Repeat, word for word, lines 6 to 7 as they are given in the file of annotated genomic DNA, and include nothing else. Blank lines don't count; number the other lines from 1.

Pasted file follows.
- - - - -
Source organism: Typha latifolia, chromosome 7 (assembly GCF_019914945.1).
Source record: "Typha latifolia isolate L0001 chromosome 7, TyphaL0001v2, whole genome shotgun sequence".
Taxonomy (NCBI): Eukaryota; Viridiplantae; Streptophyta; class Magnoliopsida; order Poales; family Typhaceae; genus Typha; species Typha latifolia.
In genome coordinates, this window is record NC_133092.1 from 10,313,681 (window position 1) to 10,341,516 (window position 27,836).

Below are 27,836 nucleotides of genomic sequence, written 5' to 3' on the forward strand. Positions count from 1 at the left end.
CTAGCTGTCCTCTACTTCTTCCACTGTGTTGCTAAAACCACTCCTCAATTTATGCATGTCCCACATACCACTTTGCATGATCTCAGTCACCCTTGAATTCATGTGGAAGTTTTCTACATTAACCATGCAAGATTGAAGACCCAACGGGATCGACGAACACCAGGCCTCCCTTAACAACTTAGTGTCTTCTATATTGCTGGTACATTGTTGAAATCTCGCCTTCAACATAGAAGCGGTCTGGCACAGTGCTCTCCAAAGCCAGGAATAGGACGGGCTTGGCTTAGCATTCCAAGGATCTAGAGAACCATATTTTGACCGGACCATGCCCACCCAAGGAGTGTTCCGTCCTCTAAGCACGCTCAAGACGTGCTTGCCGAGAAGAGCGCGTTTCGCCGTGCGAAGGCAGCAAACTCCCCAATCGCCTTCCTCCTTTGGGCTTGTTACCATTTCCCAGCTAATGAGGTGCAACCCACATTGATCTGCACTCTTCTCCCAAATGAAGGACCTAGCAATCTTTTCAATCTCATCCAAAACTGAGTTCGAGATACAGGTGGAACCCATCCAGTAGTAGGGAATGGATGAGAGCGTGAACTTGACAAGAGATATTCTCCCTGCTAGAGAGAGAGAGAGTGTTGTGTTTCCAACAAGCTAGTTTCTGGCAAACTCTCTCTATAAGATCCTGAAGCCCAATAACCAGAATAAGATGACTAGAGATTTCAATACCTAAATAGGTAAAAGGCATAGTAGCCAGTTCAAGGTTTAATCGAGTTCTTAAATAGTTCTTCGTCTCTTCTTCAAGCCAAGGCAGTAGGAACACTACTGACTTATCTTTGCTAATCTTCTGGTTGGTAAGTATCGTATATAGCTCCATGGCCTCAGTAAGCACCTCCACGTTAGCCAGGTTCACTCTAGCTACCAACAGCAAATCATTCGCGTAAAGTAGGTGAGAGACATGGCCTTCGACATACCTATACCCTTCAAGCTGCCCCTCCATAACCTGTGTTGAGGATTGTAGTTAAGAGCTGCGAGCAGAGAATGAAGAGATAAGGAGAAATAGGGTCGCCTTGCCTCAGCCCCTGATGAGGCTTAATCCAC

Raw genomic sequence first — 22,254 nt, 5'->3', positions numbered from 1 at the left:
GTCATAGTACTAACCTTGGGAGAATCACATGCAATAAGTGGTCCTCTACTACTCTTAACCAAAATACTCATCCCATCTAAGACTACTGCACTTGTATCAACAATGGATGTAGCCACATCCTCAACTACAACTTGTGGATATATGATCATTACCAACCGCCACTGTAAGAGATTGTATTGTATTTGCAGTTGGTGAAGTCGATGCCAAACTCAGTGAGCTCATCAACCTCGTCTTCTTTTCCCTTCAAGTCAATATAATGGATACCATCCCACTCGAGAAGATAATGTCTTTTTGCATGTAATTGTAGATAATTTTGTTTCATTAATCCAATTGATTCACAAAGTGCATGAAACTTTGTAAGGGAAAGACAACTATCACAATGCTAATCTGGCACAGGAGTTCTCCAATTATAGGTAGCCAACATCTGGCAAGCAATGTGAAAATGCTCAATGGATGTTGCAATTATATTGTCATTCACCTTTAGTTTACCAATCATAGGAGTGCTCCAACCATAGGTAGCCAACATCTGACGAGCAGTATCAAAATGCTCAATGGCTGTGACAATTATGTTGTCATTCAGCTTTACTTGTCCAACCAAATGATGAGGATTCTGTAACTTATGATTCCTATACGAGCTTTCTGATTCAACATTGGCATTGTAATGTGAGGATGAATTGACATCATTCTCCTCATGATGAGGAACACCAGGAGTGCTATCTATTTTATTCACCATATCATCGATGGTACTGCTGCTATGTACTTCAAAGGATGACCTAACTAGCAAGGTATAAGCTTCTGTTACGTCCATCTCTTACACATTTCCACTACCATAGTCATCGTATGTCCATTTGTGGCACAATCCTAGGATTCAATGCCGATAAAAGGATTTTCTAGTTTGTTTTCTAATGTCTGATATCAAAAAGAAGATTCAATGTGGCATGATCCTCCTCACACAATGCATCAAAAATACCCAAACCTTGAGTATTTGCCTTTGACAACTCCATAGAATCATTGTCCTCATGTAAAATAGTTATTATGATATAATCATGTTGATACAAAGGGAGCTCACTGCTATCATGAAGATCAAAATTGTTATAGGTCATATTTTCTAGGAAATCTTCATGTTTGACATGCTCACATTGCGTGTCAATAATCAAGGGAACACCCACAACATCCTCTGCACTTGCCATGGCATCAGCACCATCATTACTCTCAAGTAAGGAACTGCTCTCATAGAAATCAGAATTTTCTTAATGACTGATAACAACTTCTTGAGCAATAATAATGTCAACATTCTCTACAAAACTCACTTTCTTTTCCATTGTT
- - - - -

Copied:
CTAGCTGTCCTCTACTTCTTCCACTGTGTTGCTAAAACCACTCCTCAATTTATGCATGTCCCACATACCACTTTGCATGATCTCAGTCACCCTTGAATTCATGTGGAAGTTTTCTACATTAACCATGCAAGATTGAAGACCCAACGGGATCGACGAACACCAGGCCTCCCTTAACAACTTAGTGTCTTCTATATTGCTGGTACATTGTTGAAATCTCGCCTTCAACATAGAAGCGGTCTGGCACAGTGCTCTCCAAAGCCAGGAATAGGACGGGCTTGGCTTAGCATTCCAAGGATCTAGAGAACCATATTTTGACCGGACCATGCCCACCCAAGGAGTGTTCCGTCCTCTAAGCACGCTCAAGACGTGCTTGCCGAGAAGAGCGCGTTTCGCCGTGCGAAGGCAGCAAACTCCCCAATCGCCTTCCTCCTTTGGGCTTGTTACCATTTCCCAGCTAATGAGGTGCAACCCACATTGATCTGCACTCTTCTCCCAAATGAAGGACCTAGCAATCTTTTCAATCTCATCCAAAACTGAGTTCGAGATACAGGTGGAACCCATCCAGTAGTAGGGAATGGATGAGAGCGTGAACTTGACAAGAGATATTCTCCCTGCTAGAGAGAGAGAGAGTGTTGTGTTTCCAACAAGCTAGTTTCTGGCAAACTCTCTCTATAAGATCCTGAAGCCCAATAACCAGAATAAGATGACTAGAGATTTCAATACCTAAATAGGTAAAAGGCATAGTAGCCAGTTCAAGGTTTAATCGAGTTCTTAAATAGTTCTTCGTCTCTTCTTCAAGCCAAGGCAGTAGGAACACTACTGACTTATCTTTGCTAATCTTCTGGTTGGTAAGTATCGTATATAGCTCCATGGCCTCAGTAAGCACCTCCACGTTAGCCAGGTTCACTCTAGCTACCAACAGCAAATCATTCGCGTAAAGTAGGTGAGAGACATGGCCTTCGACATACCTATACCCTTCAAGCTGCCCCTCCATAACCTGTGTTGAGGATTGTAGTTAAGAGCTGCGAGCAGAGAATGAAGAGATAAGGAGAAATAGGGTCGCCTTGCCTCAGCCCCTGATGAGGCTTAATCCAC

Raw genomic sequence first — 22,254 nt, 5'->3', positions numbered from 1 at the left: